High-res Image of the Schiaparelli Lander’s Final Hit Point
Composite of the ExoMars Schiaparelli module elements seen by NASA’s Mars Reconnaissance Orbiter High Resolution Imaging Science Experiment (HiRISE) on 1 November 2016. Both the main impact site (top) and the region with the parachute and rear heatshield (bottom left) are seen in the central portion of the HiRISE imaging swath. The front heatshield (bottom right) lies outside the central colour imaging swath.
NASA/JPL-Caltech/University of Arizona
This is a sad image, but it at least tells us more about the Schiaparelli lander’s fate. It left ExoMars last month and then catastrophically fell to the ground just moments before a planned soft landing. You can clearly see pieces of the lander (the parachute and rear heatshield) not far from the blast where the lander crashed (and presumably its fuel tanks exploded on contact).
As I mentioned in a previous post, Mars is hard. And, there will be times when we prang a spacecraft. It’s like aviation: aircraft and pilots have problems. In the early days, lots of problems happened. It’s important that we get Mars landings right before we send people to the Red Planet. Even then, as Gus Grissom said about spaceflight, “We are in a risky business.”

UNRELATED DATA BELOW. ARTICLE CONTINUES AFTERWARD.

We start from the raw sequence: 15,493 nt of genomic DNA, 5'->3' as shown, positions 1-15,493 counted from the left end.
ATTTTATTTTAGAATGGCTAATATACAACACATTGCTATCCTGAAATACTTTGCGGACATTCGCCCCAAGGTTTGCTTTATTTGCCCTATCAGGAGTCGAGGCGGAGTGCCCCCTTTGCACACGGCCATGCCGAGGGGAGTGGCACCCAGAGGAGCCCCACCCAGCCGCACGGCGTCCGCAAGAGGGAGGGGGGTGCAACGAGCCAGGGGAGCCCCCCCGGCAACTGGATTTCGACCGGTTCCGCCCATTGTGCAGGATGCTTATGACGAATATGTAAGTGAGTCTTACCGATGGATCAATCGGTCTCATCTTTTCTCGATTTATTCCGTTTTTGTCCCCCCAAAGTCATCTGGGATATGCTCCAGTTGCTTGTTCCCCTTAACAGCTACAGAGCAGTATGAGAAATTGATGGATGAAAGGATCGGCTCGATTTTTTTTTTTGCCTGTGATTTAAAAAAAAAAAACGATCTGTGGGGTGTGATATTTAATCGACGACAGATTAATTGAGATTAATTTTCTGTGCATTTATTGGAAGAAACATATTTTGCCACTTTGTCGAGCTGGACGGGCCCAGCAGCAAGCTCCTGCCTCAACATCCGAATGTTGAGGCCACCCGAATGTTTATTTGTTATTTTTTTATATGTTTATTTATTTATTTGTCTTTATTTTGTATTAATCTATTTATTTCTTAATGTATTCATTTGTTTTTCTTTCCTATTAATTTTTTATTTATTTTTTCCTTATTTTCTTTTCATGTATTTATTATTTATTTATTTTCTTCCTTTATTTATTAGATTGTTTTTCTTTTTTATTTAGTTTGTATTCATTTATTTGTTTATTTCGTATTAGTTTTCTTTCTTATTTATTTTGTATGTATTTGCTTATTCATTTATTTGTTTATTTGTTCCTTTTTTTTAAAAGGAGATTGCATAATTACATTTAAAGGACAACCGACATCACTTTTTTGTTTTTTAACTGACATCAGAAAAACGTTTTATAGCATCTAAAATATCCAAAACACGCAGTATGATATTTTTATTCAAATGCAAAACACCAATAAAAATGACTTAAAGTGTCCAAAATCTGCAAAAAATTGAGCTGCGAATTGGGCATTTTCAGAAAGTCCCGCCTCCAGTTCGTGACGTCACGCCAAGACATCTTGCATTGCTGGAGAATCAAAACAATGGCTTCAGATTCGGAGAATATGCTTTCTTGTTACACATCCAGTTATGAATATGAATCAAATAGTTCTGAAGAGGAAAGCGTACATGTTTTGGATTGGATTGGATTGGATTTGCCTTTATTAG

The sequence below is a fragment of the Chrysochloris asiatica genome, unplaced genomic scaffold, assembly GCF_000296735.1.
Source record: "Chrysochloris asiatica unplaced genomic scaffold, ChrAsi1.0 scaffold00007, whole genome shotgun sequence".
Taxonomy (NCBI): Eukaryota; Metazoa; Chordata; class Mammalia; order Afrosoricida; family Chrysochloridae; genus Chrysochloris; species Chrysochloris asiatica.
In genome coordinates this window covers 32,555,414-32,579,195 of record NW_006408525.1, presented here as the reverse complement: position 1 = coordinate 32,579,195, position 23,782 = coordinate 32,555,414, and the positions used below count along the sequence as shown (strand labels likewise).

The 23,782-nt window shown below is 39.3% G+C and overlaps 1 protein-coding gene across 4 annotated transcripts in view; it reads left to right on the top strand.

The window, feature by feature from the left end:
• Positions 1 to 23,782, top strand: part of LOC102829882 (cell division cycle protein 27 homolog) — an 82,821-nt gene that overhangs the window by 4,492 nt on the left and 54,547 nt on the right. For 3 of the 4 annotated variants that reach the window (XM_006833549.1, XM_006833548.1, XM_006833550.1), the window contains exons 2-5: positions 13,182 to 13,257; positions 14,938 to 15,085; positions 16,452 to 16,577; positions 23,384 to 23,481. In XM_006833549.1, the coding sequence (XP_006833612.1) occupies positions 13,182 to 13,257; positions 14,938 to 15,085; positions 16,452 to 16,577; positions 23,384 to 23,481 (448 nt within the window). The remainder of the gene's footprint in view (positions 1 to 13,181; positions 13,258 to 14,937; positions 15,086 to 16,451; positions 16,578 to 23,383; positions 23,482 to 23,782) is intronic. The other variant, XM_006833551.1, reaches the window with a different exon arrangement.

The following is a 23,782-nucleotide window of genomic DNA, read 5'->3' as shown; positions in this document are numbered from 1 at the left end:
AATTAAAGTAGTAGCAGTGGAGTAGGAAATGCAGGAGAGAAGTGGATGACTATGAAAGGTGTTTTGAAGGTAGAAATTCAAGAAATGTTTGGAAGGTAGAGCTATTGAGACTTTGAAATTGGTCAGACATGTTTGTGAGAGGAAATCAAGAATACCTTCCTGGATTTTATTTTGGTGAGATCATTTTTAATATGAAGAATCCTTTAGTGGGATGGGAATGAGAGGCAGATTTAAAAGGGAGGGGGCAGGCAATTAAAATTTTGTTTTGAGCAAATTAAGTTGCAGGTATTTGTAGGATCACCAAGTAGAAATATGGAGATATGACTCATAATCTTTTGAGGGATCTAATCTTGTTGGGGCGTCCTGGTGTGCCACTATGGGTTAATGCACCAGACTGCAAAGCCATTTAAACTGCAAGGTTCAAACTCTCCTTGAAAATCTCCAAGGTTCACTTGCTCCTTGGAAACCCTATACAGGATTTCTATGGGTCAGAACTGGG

What that means is, ESA and NASA and all the others who want to go to Mars will work to get it right, but also recognize that these things can and will happen. Also as Gus said (and learned): “the conquest of space is worth the risk of life.”
I hope that the next time ESA lands one of these, all goes well and they are successful. They have a working orbiter from the ExoMars mission, and it will be gathering science for some time to come. Let’s focus on that, too, and wish them the best!
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